But that being said, more screen-time with the grizzled old vet is not something to balk at. The remaining emotional strand is the relationship that drove season 1. Jimmy and his brother Chuck's (Michael McKean) conflict is poetic, the gifted son who fights for every minute piece of respect and admiration versus the brother who, in Chuck's mind, puts to shame everything Chuck stands for, and does it with the love and worship of those around them. That Chuck is always right about Jimmy doesn't hide his obsession with standing on the shoulders of his younger brother (or rather, not having to look up at him), but his rather bizarre illness stamps the tragedy that is the character.

A flashback early in the season features a comedic Jimmy charming Chuck's then wife, with no malice, only to provide some light-hearted dinner chatter that Chuck certainly doesn't approve of. And neither does she, for a while. But eventually she warms to it, and we can only assume that she may have just fallen out of love with the stern seriousness that Chuck embodies. Kim is forced between the two throughout the season, eventually literally, but the finale fittingly focused on the two brothers, and a relationship that's been completely shredded, it seems. Chuck's ability to think his way through the most difficult of mazes is a skill that Jimmy doesn't lack, but his attention to detail is something Jimmy is openly impressed by. Jimmy makes up for it instead with charm and manipulation. And while Jimmy is certainly not unintelligent, Chuck seems willing to finally stoop to his brother's conniving lows, albeit completely within the letter of the law.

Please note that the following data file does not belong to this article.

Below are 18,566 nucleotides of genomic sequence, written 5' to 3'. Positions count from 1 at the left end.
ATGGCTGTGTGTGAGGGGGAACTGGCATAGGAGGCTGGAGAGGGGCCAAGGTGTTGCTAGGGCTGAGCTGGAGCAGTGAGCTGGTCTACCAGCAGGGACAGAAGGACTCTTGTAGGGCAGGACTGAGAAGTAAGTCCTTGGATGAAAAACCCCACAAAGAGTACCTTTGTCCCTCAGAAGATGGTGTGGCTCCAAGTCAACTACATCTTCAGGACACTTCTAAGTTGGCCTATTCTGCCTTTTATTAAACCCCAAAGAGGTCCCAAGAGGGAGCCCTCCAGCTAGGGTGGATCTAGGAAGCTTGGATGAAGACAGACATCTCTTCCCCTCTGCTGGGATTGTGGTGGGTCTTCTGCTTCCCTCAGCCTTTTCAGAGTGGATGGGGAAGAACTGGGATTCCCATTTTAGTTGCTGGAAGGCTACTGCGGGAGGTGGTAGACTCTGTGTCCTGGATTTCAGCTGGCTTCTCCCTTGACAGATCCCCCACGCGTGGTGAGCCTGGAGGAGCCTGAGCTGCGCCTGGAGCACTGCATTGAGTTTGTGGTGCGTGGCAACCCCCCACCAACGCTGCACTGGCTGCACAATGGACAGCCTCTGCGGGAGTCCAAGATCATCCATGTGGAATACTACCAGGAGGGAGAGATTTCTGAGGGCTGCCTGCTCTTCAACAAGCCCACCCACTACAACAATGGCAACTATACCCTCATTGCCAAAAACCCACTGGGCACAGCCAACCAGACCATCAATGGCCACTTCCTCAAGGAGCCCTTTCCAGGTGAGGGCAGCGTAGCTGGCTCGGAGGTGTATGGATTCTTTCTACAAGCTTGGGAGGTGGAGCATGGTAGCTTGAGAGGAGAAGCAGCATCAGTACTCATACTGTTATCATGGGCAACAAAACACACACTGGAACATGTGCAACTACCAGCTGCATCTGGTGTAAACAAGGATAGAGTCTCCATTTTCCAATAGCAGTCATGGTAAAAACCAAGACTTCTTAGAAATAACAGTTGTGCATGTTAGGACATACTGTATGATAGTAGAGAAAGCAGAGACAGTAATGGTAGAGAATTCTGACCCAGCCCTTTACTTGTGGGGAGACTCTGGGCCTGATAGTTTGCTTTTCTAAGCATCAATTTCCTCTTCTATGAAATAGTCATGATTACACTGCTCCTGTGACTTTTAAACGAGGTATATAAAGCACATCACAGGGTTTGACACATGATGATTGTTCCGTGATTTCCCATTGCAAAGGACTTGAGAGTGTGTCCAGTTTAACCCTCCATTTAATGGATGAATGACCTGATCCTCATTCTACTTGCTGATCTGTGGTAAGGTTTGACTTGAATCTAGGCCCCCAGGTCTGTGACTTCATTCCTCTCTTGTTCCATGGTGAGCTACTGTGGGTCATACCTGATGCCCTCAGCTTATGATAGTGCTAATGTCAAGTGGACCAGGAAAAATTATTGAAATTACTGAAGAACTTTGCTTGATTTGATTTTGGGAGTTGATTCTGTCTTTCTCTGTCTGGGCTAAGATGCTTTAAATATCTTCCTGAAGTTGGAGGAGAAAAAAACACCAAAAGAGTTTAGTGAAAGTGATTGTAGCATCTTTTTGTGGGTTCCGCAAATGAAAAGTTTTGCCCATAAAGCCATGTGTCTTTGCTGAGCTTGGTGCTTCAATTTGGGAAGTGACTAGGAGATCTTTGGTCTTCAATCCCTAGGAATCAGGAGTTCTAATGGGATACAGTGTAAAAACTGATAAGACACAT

In truth, the two are polar opposites, but Jimmy's love for his brother is not disputable. In fact, Jimmy's love for the two people in his life is the sole cause of his torment, and the sole cause of the pain those people experience. It begins to paint a clear picture as to how Jimmy becomes the Saul of Breaking Bad, the man who has no ties or relationships that aren't professional. But in mentioning Breaking Bad, it's worth highlighting that Saul no longer requires Bad to justify its existence. The funny thing is, it never did. Saul is so meticulously crafted, created and edited with a patience that can't be found anywhere else on television, that it deserves its place among the pantheon of great modern television. It's a shame, then, that it seems like the show will never gather the same kind of steam as Bad.

Season 2's finale confirms the return of one particular Breaking Bad alum, but at the same time it doesn't confirm it at all. There is no interest in shoehorning any particular element in order to fast-forward itself. Vince Gilligan and Peter Gould are comfortable enough to let their tale unfold organically, and with cinematography as beautiful as Saul's, that's not a problem at all. Season 3 feels like an eternity away, but it's not the kind of show that leaves you speculating. Instead, it twists and turns in a miraculous way. You throw your head back and say "ha!" as if you should have seen it coming, but you never do. Such is the artistry of Better Call Saul, it's secrets are never hurried, and their always worth the wait.